Poison Ivy, Oak, and Sumac in Children: Care Instructions

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Your Care Instructions

Poison oak, poison sumac, poison ivy

Poison ivy, poison oak, and poison sumac are plants that can cause a skin rash upon contact. The red, itchy rash often shows up in lines or streaks and may cause fluid-filled blisters or large, raised hives.

The rash is caused by an allergic reaction to an oil in poison ivy, oak, and sumac. The rash may occur when your child touches the plant or clothing, pet fur, sporting gear, gardening tools, or other objects that have come in contact with one of these plants.

Your child cannot catch or spread the rash, even if he or she touches it or the blister fluid, because the plant oil will already have been absorbed or washed off the skin. The rash may seem to be spreading, but either it is still developing from earlier contact or your child has touched something that still has the plant oil on it.

Follow-up care is a key part of your child's treatment and safety. Be sure to make and go to all appointments, and call your doctor or nurse call line if your child is having problems. It's also a good idea to know your child's test results and keep a list of the medicines your child takes.

How can you care for your child at home?

  • If your doctor prescribed a cream, use it as directed. If the doctor prescribed medicine, give it exactly as prescribed. Call your doctor or nurse call line if you think your child is having a problem with his or her medicine.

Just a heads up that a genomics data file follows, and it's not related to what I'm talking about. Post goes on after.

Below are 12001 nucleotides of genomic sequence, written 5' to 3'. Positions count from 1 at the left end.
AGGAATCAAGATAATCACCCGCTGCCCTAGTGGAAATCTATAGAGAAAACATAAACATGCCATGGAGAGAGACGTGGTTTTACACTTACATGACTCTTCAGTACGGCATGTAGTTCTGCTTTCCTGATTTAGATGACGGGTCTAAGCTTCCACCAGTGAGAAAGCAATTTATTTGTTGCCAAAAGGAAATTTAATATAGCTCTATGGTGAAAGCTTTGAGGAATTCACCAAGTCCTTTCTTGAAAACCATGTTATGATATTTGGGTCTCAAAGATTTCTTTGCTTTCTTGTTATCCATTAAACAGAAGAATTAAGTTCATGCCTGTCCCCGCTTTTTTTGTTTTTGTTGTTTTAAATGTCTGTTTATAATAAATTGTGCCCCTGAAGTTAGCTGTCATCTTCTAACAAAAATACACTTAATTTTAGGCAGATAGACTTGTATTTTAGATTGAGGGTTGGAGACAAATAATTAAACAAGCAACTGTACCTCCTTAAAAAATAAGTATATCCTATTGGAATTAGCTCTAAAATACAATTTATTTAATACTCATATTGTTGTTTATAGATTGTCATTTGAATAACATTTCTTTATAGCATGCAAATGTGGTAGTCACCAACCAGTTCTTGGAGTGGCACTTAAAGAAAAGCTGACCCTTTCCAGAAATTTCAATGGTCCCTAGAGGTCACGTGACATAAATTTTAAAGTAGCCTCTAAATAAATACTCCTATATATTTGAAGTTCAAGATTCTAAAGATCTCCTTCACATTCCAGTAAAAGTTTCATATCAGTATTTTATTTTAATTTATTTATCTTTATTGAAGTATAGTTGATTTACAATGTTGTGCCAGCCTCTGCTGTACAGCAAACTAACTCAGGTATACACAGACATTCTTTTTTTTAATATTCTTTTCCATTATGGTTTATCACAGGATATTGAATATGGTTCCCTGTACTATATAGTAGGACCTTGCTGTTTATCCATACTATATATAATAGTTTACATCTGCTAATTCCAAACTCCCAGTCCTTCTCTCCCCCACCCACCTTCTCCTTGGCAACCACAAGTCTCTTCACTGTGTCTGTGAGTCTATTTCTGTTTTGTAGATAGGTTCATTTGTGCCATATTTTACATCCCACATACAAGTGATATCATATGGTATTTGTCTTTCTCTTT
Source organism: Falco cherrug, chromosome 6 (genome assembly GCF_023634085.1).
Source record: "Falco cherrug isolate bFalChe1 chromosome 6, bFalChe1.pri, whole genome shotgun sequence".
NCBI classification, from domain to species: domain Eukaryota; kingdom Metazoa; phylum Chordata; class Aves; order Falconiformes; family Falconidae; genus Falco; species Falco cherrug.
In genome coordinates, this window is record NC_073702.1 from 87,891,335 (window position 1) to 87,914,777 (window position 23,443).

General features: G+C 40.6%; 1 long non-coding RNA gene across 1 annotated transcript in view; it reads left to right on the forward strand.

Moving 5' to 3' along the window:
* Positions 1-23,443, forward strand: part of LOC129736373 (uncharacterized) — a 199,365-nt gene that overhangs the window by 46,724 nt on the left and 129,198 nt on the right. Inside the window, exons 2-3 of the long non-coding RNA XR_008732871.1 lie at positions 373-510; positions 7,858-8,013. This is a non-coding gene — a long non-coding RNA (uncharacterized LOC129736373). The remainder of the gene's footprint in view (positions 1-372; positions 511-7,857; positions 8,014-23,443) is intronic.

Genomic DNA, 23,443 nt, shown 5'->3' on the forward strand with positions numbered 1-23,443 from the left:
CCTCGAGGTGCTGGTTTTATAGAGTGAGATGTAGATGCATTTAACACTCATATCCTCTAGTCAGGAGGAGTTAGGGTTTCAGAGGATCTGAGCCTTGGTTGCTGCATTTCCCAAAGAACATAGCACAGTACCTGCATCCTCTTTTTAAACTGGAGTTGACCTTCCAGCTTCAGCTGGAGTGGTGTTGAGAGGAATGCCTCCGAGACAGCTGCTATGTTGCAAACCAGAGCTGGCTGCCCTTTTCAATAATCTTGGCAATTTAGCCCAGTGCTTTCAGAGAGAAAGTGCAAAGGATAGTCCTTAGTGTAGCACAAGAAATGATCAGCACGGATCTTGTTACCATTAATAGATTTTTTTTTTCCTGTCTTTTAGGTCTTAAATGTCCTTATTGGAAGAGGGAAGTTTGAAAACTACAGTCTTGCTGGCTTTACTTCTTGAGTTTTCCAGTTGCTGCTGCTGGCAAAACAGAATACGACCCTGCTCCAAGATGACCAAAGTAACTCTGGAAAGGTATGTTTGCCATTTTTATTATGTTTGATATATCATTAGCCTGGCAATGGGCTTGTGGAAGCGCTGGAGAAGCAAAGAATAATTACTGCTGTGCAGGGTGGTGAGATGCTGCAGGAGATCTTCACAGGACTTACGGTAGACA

• Use cold, wet cloths to reduce itching.
  • Keep your child cool and out of the sun.
  • Leave the rash open to the air.
  • Wash all clothing or other things that may have come in contact with the plant oil.
  • Avoid most lotions and ointments until the rash heals. Calamine lotion may help relieve symptoms of a plant rash. Use it 3 or 4 times a day.

To prevent poison ivy exposure

If you know your child may be exposed to poison ivy, oak, or sumac when playing outdoors, learn to identify these plants and teach your child to avoid them.

If contact with the plants can't be avoided or is likely:

  • Dress your child in long pants, long sleeves, and closed shoes to help keep the oil from getting on your child's skin.
  • Wash well or throw away anything that came into contact with the plants. You can use an after-contact product, such as Tecnu Original Outdoor Skin Cleanser, to clean plant oil from your child's skin, clothing, or toys.
  • Be sure to have your child wash his or her hands before and after using the washroom.

When should you call for help?

Call your doctor or nurse call line now or seek immediate medical care if:

  • Your child has signs of infection, such as:
    • Increased pain, swelling, warmth, or redness.
    • Red streaks leading from the rash.
    • Pus draining from the rash.
    • A fever.

Watch closely for changes in your child's health, and be sure to contact your doctor or nurse call line if:

  • Your child has new blisters or bruises, or the rash spreads and looks like a sunburn.
  • The rash gets worse, or it comes back after nearly disappearing.
  • You think a medicine is making your child's rash worse.
  • The rash does not clear up after 1 to 2 weeks of home treatment.
  • Your child has joint aches or body aches with the rash.

Where can you learn more?

Go to http://www.healthwise.net/ed

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